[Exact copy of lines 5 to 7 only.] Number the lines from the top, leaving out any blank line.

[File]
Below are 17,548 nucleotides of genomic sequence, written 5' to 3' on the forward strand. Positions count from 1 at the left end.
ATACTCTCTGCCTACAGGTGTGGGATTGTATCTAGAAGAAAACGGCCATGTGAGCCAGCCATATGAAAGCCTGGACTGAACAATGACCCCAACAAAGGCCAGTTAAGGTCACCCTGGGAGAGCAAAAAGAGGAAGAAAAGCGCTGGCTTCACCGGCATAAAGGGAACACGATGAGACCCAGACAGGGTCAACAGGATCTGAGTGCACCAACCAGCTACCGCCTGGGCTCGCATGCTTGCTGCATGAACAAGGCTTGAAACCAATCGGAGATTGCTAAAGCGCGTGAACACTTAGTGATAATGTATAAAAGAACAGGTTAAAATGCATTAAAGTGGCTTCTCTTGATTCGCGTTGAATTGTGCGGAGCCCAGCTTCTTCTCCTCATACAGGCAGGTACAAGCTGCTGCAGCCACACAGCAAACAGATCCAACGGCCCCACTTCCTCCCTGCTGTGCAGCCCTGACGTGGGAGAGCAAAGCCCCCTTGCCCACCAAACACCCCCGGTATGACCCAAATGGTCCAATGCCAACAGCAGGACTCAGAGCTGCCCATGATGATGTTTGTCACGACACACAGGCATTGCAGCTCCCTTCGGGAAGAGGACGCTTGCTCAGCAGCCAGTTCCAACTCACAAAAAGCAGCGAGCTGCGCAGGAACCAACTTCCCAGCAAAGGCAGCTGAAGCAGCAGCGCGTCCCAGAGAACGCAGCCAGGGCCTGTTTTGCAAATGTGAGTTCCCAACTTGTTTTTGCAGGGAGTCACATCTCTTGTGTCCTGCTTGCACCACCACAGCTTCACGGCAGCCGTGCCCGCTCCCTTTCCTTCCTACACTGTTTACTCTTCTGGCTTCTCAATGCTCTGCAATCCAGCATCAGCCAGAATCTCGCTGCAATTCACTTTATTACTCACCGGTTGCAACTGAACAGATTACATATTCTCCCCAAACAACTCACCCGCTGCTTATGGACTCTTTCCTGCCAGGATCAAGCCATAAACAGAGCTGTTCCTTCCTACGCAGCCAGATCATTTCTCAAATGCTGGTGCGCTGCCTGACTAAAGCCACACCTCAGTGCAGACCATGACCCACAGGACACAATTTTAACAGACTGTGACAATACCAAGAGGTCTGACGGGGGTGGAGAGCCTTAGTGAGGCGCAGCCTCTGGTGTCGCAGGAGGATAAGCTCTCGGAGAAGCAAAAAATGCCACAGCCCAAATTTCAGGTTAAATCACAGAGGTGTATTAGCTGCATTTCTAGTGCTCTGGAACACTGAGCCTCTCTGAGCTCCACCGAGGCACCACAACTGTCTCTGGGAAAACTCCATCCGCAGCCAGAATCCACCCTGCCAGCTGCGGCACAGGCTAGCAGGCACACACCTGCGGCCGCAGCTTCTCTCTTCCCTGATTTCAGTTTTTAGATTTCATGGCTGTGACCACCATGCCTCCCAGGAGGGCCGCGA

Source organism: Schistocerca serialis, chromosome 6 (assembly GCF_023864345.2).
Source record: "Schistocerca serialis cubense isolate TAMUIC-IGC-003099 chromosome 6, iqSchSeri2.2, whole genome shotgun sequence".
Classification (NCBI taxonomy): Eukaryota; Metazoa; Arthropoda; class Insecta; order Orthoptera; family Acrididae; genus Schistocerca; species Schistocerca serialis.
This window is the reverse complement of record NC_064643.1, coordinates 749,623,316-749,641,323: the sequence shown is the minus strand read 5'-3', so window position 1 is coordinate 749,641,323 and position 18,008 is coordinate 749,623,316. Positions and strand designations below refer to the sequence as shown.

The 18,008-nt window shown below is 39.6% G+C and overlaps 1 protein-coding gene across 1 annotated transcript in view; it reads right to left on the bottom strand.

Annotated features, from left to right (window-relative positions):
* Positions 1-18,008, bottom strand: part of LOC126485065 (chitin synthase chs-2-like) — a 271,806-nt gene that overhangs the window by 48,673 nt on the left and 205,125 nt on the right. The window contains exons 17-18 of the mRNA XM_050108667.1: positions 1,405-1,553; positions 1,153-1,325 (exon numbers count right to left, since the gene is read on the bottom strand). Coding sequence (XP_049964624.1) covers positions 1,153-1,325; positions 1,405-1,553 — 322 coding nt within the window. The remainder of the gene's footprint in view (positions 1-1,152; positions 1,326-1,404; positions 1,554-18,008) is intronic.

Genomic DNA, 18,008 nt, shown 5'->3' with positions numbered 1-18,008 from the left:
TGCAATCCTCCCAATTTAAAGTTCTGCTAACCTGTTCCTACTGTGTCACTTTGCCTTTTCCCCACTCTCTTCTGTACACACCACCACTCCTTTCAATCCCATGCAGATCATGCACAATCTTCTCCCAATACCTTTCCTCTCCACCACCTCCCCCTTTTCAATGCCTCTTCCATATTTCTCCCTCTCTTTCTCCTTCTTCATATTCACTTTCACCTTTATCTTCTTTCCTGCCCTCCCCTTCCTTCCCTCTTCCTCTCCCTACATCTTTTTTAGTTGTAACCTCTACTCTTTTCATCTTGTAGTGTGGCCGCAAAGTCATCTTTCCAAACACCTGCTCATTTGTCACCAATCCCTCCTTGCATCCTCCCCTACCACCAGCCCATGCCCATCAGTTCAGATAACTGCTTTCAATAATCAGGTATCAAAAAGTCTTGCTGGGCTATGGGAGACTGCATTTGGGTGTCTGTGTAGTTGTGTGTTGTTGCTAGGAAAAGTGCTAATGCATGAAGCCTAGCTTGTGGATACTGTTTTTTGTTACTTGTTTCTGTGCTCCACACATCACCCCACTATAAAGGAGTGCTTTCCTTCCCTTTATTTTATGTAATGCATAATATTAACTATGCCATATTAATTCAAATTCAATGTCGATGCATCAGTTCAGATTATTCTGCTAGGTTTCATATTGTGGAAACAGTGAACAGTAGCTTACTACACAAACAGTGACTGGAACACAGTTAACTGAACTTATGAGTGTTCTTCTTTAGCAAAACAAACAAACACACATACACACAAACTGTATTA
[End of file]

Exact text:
Classification (NCBI taxonomy): Eukaryota; Metazoa; Arthropoda; class Insecta; order Orthoptera; family Acrididae; genus Schistocerca; species Schistocerca serialis.
This window is the reverse complement of record NC_064643.1, coordinates 749,623,316-749,641,323: the sequence shown is the minus strand read 5'-3', so window position 1 is coordinate 749,641,323 and position 18,008 is coordinate 749,623,316. Positions and strand designations below refer to the sequence as shown.

The 18,008-nt window shown below is 39.6% G+C and overlaps 1 protein-coding gene across 1 annotated transcript in view; it reads right to left on the bottom strand.